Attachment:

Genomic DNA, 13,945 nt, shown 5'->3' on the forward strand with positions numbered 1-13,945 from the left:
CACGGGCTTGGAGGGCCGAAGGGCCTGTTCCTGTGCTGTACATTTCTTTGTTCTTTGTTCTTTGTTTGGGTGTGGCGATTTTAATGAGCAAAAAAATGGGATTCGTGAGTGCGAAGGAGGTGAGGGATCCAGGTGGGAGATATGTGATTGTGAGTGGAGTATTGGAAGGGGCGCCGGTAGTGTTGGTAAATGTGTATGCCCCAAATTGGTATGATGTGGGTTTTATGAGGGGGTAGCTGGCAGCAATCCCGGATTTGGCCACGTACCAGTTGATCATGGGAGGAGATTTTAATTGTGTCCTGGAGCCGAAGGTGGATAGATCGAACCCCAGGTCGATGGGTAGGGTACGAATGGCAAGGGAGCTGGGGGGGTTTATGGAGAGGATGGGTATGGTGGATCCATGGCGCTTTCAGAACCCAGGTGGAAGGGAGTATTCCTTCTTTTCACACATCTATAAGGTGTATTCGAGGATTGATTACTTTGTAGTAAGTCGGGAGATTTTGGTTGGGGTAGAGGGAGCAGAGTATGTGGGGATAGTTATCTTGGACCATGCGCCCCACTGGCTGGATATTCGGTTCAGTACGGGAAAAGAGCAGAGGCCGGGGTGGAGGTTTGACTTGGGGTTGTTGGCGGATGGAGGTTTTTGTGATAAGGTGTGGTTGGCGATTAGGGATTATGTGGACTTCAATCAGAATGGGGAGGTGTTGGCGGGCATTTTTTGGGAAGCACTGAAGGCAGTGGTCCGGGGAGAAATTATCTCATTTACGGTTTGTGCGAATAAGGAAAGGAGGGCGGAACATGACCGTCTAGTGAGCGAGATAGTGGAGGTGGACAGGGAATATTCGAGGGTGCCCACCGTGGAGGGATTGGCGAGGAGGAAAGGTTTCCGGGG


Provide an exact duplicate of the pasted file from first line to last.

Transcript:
Genomic DNA, 13,945 nt, shown 5'->3' on the forward strand with positions numbered 1-13,945 from the left:
CACGGGCTTGGAGGGCCGAAGGGCCTGTTCCTGTGCTGTACATTTCTTTGTTCTTTGTTCTTTGTTTGGGTGTGGCGATTTTAATGAGCAAAAAAATGGGATTCGTGAGTGCGAAGGAGGTGAGGGATCCAGGTGGGAGATATGTGATTGTGAGTGGAGTATTGGAAGGGGCGCCGGTAGTGTTGGTAAATGTGTATGCCCCAAATTGGTATGATGTGGGTTTTATGAGGGGGTAGCTGGCAGCAATCCCGGATTTGGCCACGTACCAGTTGATCATGGGAGGAGATTTTAATTGTGTCCTGGAGCCGAAGGTGGATAGATCGAACCCCAGGTCGATGGGTAGGGTACGAATGGCAAGGGAGCTGGGGGGGTTTATGGAGAGGATGGGTATGGTGGATCCATGGCGCTTTCAGAACCCAGGTGGAAGGGAGTATTCCTTCTTTTCACACATCTATAAGGTGTATTCGAGGATTGATTACTTTGTAGTAAGTCGGGAGATTTTGGTTGGGGTAGAGGGAGCAGAGTATGTGGGGATAGTTATCTTGGACCATGCGCCCCACTGGCTGGATATTCGGTTCAGTACGGGAAAAGAGCAGAGGCCGGGGTGGAGGTTTGACTTGGGGTTGTTGGCGGATGGAGGTTTTTGTGATAAGGTGTGGTTGGCGATTAGGGATTATGTGGACTTCAATCAGAATGGGGAGGTGTTGGCGGGCATTTTTTGGGAAGCACTGAAGGCAGTGGTCCGGGGAGAAATTATCTCATTTACGGTTTGTGCGAATAAGGAAAGGAGGGCGGAACATGACCGTCTAGTGAGCGAGATAGTGGAGGTGGACAGGGAATATTCGAGGGTGCCCACCGTGGAGGGATTGGCGAGGAGGAAAGGTTTCCGGGG